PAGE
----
My name is Myrtle Munroe. I have been a registered nurse from 1994. I've done a number of varying roles: medicine, surgery, orthopaedics, a&e. And been in site management and the emergency nurse practitioner. Which is what I'm doing at the moment, which allows me to keep clinical but still has some kind of management responsibility. I was born in Grenada and I migrated to the UK on July 12th, 1999, and have lived here since. So I started off working in Trinidad and Tobago and migrating here was a big cultural shock for one day. The healthcare service that was provided here was much more efficient, much more readily accessible. In Trinidad there is, there's free health care but it is limited in terms of what is provided. When I came here I was surprised at the level of service that people had and they took it for granted. They took their health care that they had available for granted, and there wasn't that appreciation, but also in terms of the staff, a couple times I had to smile to myself, because when I came, you know people would say things like “Oh, it's really busy, you know, you have to work long days, and it's really hard.” And the first couple of weeks I've been thinking - this is not hard. This is nothing compared to what we do in the Caribbean or what we did in the Caribbean.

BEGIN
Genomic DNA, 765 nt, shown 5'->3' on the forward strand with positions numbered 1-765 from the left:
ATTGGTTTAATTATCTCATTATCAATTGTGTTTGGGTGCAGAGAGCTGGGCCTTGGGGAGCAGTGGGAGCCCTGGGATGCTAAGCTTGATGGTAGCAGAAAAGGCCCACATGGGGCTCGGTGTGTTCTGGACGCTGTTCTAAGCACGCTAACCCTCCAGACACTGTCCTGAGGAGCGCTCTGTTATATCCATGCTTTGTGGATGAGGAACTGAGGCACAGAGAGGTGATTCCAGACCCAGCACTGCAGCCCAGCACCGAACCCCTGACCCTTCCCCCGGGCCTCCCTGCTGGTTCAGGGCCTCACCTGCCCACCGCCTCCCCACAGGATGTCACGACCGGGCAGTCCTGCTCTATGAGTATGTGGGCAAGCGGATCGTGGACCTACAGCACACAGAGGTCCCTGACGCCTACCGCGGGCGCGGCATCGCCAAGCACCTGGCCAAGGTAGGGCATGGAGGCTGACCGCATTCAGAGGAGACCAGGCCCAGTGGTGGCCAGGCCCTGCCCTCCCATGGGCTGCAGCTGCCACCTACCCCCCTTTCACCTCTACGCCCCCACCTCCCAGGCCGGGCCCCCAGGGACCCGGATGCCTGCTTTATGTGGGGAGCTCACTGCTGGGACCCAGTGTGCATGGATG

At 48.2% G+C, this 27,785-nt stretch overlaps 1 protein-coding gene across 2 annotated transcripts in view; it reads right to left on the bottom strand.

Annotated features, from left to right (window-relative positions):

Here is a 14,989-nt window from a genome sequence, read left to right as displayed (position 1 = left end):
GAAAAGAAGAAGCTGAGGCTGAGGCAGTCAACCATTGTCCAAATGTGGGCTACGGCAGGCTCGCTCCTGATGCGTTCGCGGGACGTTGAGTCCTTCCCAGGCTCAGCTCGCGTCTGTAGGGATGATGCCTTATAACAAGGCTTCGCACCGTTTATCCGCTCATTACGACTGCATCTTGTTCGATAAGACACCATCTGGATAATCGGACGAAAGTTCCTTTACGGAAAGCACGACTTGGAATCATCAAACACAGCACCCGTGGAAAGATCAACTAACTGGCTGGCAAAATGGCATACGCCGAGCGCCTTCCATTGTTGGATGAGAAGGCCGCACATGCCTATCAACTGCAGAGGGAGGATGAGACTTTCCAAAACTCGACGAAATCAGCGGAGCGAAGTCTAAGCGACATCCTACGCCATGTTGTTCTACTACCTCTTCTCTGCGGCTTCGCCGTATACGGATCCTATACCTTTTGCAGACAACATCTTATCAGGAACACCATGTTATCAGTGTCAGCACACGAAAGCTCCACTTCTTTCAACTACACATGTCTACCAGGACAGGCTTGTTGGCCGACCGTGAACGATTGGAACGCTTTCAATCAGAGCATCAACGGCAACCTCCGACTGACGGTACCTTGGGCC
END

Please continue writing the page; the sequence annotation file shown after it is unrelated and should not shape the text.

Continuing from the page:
So as an emergency nurse practitioner working at Norfolk Park in Harrow, a normal shift for me at the moment is very varied, in that you're not sure what's going to come through the door, and that, for me, that keeps me awake, keeps me alive, keeps you mentally alert. Because you need to be prepared for anything - it might be somebody coming with a heart attack, somebody committed gunshot wound, or somebody just bumped their toe. The mental exhaustion is more than the physical exhaustion, getting it right for that patient, thinking “Make sure you cover everything,” and then doing that over and over, is, I think, the thing that gets you exhausted. So it's very varied and you have to be prepared for everything and that's what I like about it.